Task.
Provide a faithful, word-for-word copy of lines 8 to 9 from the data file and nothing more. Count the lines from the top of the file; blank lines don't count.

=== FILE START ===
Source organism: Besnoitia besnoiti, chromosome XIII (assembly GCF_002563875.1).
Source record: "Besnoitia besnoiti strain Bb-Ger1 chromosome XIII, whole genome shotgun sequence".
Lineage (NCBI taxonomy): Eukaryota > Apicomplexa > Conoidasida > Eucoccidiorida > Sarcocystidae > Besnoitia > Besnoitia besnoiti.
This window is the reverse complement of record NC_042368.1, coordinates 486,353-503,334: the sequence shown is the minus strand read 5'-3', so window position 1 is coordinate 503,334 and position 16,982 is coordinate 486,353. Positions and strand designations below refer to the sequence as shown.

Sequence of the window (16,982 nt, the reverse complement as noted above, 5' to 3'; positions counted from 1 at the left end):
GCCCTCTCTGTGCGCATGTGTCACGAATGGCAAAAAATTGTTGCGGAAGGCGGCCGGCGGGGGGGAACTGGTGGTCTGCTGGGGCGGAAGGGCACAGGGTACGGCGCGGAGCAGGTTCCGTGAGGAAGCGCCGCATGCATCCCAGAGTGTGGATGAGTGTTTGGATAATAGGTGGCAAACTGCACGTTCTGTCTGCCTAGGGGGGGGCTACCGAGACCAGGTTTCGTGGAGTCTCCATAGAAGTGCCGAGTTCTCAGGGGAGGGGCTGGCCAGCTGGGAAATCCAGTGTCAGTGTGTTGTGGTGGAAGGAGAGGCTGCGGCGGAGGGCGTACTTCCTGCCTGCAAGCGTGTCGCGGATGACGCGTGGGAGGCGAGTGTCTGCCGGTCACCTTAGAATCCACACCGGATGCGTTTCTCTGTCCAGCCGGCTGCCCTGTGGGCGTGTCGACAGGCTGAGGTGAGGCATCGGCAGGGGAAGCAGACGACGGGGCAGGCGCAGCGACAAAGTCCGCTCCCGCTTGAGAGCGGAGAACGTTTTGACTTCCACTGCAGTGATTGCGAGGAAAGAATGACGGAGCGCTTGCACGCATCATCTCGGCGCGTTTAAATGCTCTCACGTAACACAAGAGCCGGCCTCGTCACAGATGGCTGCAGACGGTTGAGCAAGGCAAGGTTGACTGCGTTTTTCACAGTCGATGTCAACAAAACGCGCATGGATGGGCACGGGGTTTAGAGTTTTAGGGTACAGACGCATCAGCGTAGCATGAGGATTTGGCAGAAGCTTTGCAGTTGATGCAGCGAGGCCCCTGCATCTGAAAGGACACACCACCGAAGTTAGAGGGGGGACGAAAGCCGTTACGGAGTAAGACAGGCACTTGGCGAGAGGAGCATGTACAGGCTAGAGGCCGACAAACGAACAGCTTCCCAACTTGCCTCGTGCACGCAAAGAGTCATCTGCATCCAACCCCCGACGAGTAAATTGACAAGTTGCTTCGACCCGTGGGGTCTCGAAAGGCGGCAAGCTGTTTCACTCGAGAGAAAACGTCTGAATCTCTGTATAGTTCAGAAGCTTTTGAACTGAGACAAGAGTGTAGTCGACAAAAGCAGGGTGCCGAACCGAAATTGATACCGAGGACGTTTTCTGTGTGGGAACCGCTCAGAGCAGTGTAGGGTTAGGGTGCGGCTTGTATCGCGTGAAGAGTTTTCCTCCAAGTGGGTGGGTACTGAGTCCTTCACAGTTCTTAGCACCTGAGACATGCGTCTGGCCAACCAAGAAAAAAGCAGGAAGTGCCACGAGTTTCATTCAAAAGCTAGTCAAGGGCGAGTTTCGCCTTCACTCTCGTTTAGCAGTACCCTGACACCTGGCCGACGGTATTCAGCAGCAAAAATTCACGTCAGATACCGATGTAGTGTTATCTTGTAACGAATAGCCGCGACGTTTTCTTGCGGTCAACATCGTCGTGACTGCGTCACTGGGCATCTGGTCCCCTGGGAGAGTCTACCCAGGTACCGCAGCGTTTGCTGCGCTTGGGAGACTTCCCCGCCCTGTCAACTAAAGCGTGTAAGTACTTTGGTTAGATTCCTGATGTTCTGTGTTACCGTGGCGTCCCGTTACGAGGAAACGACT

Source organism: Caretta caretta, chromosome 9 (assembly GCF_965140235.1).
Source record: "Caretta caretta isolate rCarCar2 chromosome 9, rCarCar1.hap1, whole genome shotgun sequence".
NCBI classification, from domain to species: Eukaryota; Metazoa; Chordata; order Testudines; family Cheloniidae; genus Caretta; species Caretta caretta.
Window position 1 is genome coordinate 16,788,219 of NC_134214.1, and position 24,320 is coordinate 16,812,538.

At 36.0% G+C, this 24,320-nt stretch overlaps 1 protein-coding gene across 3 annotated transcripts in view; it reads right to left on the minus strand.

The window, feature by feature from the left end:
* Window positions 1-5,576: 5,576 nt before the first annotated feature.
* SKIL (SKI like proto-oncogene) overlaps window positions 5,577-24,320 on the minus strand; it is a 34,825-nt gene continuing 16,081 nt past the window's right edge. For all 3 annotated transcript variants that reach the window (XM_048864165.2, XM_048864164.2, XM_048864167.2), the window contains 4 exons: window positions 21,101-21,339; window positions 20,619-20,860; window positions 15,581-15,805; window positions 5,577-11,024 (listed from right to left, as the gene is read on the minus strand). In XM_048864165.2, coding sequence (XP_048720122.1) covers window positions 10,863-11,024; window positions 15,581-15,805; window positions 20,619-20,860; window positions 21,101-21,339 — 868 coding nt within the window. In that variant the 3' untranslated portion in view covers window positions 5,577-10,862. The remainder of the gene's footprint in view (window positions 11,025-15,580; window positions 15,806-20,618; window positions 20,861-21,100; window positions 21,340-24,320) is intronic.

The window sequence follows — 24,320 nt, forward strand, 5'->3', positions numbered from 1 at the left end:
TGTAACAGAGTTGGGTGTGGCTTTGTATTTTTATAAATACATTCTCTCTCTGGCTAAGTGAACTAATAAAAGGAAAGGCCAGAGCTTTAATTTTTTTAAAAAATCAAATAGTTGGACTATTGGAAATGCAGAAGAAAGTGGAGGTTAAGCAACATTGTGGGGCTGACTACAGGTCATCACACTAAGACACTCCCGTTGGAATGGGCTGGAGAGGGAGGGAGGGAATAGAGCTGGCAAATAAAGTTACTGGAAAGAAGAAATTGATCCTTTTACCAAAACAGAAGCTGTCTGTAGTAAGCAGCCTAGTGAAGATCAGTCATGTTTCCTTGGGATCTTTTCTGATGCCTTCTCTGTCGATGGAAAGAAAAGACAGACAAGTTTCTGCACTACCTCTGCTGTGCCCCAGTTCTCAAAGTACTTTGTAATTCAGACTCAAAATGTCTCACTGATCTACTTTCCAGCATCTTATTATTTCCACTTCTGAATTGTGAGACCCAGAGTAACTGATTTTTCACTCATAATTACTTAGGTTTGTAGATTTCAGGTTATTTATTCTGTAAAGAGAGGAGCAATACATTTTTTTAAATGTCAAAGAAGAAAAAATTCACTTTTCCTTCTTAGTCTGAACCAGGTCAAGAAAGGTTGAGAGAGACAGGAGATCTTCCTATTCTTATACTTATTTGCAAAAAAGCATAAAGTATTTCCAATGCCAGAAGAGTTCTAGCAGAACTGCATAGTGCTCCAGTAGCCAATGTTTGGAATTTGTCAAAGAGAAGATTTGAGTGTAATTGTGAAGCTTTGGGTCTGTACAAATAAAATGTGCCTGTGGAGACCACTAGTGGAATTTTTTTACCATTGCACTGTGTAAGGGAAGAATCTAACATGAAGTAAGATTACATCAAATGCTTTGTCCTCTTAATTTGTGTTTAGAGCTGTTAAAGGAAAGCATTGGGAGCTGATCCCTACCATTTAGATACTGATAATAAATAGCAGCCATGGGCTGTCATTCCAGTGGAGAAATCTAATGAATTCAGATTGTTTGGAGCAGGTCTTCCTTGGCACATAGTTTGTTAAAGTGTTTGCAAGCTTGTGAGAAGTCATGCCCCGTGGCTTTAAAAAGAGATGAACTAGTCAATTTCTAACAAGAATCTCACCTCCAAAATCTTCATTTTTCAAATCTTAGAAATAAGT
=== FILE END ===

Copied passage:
Source record: "Caretta caretta isolate rCarCar2 chromosome 9, rCarCar1.hap1, whole genome shotgun sequence".
NCBI classification, from domain to species: Eukaryota; Metazoa; Chordata; order Testudines; family Cheloniidae; genus Caretta; species Caretta caretta.